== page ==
Q and A by Carol Levey
Q. I’m a manager at a property that has experienced a higher than budgeted vacancy. There’s a lot of pressure from the owner to lease, lease, lease now that traffic has picked up. The owner’s impression is that too much non-productive effort has been spent on qualifying the applicants and reviewing the lease documents with potential residents. The argument is that if we make it too hard to lease at our community they will keep looking.
Any thoughts about how we strike the right balance to increase leases?
It is certainly a good idea to periodically review your leasing criteria to ensure that it is attracting and retaining the customers you want. You might uncover one or several qualifications that need adjustment under current market conditions. You should also review what is being said by all members of your leasing team and the timing of presentation. Having said this it should be understood that being thorough during the application process and clear during the leasing documentation are essential to a qualified prospect becoming a satisfied resident. This is a unique opportunity to understand what you are getting and what everyone can expect going forward. It becomes the defining conversation that all team members can reference when dealing with situations months later. In order for this to work every team member must have had the same conversation in a similar way.
Nine out of ten situations that come up during the lease term are covered within the documentation. The problems arise because all parties never understood the lease or the lease is not used consistently to resolve these problems when they arise. Entering into a lease is extremely important due to the fact that it is a legal and binding contract and should not be entered into lightly. The good news is that an adequate investment upfront will reduce time, aggravation and liability for everyone during the lease term. What could be worse than an apartment sitting vacant? Just imagine an occupied apartment with an unqualified, non-paying, uncooperative resident
Rent Sense: What Renters Want
By Neil Fjellestad and Chris De Marco
FBS Property Management
We can’t tell you how often a rental owner comes to us with a vacancy problem and wants to tell us what the rent will be and/or their specifications for a qualified renter at that rate. Perhaps in no other industry do small businesses (independent housing providers) of goods (rental homes) and services (renter services) spend so little time responding to their customers or even asking what priorities do their renters deem important?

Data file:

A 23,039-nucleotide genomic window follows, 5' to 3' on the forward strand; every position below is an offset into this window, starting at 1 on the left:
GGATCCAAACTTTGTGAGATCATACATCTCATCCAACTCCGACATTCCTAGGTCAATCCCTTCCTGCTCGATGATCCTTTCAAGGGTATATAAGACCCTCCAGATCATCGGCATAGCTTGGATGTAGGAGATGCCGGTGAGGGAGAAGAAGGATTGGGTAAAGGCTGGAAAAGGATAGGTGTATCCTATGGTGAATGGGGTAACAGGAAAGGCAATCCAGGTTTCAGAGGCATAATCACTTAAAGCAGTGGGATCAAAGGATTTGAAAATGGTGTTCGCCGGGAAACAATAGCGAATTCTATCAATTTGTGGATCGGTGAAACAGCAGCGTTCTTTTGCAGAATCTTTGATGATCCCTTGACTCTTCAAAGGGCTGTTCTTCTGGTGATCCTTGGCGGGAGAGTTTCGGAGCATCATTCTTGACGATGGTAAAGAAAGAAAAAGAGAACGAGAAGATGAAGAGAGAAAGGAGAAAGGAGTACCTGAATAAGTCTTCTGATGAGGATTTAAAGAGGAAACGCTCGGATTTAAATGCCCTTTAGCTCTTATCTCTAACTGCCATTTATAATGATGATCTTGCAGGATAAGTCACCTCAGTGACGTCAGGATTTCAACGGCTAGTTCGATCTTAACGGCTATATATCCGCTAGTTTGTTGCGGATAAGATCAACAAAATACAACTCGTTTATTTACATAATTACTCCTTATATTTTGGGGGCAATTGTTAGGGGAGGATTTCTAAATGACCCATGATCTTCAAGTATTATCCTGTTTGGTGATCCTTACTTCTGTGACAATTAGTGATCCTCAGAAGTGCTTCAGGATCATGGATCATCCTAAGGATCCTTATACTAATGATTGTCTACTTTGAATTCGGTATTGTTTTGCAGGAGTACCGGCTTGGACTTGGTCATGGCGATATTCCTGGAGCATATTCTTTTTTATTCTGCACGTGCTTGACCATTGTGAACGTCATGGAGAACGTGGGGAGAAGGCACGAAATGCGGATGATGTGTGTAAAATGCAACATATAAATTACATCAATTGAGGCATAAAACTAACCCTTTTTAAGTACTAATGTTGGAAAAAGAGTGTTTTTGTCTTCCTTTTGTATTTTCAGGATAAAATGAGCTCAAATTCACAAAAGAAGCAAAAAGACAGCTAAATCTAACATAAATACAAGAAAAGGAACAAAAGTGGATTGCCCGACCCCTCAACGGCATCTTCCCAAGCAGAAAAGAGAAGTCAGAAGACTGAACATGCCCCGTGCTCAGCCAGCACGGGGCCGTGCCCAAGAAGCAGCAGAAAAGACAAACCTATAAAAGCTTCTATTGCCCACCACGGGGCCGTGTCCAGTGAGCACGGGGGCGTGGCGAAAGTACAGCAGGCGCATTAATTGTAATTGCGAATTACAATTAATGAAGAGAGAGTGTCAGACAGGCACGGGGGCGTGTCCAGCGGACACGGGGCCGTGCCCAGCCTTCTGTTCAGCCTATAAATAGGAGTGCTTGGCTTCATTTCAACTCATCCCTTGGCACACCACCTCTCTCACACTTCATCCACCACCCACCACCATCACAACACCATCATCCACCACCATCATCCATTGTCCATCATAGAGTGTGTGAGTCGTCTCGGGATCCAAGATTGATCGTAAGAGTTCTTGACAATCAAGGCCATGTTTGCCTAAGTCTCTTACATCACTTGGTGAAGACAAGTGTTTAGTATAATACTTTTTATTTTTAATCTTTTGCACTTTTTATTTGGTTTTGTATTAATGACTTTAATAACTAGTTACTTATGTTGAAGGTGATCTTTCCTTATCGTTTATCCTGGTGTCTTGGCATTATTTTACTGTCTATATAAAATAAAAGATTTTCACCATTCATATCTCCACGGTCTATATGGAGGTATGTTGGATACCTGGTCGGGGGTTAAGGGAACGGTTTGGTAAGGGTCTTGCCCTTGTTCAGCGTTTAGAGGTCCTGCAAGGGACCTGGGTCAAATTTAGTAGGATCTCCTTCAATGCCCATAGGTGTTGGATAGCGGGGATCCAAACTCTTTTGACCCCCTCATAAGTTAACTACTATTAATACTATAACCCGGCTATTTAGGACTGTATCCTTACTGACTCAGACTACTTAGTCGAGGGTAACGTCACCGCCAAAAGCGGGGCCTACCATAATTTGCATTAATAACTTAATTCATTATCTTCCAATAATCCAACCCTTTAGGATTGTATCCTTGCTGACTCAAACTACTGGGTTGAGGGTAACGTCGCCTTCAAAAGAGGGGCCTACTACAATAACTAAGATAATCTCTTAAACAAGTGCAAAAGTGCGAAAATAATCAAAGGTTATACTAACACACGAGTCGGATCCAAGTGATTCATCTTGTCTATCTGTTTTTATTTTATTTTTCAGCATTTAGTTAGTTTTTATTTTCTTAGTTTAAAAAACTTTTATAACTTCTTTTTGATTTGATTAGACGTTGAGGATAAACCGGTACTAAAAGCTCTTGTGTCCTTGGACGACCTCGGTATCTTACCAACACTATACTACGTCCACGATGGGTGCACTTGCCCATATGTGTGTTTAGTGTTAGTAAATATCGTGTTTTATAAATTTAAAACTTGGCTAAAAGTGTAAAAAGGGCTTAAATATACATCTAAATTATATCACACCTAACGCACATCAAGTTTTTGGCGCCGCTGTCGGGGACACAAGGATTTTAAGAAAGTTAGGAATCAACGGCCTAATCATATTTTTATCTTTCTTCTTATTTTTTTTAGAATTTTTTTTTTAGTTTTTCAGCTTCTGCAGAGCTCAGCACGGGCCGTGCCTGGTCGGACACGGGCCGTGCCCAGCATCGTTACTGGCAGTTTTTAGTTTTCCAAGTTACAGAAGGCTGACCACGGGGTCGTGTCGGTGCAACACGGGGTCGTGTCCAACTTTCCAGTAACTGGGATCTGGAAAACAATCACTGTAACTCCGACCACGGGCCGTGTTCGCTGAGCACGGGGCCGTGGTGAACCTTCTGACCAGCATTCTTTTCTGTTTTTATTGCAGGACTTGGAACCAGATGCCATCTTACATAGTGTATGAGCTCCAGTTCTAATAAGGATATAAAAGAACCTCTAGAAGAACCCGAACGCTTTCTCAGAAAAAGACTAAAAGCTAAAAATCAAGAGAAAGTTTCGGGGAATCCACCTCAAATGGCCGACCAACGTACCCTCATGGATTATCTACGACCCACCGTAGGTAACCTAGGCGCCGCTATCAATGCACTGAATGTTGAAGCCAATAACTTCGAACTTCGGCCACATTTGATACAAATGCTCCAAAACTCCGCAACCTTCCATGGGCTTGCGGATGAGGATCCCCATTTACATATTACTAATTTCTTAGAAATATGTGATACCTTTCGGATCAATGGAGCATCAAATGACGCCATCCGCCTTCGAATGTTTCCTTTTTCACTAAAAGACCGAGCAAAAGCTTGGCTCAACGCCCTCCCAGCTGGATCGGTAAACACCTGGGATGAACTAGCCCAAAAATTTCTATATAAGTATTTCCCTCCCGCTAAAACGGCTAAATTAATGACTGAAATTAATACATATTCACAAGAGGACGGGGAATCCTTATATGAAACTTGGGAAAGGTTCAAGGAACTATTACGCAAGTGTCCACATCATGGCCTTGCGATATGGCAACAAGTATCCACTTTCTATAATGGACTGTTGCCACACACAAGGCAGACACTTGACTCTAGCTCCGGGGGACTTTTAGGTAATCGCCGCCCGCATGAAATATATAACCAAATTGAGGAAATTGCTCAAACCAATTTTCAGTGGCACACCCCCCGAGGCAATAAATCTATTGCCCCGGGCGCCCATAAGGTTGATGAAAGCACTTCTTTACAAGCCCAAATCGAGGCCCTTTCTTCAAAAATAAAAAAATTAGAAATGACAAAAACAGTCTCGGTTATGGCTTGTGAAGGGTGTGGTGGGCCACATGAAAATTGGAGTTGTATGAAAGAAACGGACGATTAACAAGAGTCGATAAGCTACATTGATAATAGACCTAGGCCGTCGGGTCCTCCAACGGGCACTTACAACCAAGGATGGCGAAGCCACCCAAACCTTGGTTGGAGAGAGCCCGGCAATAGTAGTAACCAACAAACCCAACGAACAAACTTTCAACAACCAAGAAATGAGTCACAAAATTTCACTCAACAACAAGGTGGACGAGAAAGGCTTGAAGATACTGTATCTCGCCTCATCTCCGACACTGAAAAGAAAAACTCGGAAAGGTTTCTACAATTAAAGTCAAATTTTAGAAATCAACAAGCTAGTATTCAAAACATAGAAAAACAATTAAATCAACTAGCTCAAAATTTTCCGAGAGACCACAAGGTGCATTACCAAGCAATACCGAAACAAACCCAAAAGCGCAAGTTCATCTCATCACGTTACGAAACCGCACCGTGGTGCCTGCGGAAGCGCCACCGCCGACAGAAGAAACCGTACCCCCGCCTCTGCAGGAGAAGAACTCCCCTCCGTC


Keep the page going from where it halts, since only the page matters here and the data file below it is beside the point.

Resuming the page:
On the other hand, property management companies are very concerned about what our rental customers want and we talk to them a lot to find out. If we don’t keep our finger on the pulse of renter requirements and preferences how can we continue to produce optimum results for the independent rental owners we have represented for over four decades.
Certainly, there is a myriad of concerns when a potential renter looks at one rental property and compares it with another as they work out the best solutions to their financial and lifestyle requirements. These concerns have been addressed in past columns.
There are also concerns a renter has when considering doing business with one housing provider compared to another.
Here are a few priorities-
• The rent payment needs to be securely handled with accuracy every time. Scams flourish that somehow extract rent from a trusting potential renter without delivering product or avoid total accountability for rents, fees, and deposits upon move out. Most qualified renters prefer (68%) paying their rent to a regular rental management company versus an individual landlord.
• All renters want their security deposit held in a separate account where these funds are subject to reasonable review.
• The rent payment is time sensitive and should be subject to late penalties. Having said that, qualified renters are busy and over loaded. Most renters (59%) want to utilize an online rent payment option for speed, convenience and financial security.
• Renters want an emergency contact available at all times for possible property issues that need immediate attention. In addition, renters rely on smart phones and the internet to convey their routine maintenance concerns at their convenience.
• Financially concerned renters want the handling of their move-out: inspection of condition, returning keys and refund of security deposits to be transparent, direct and fair.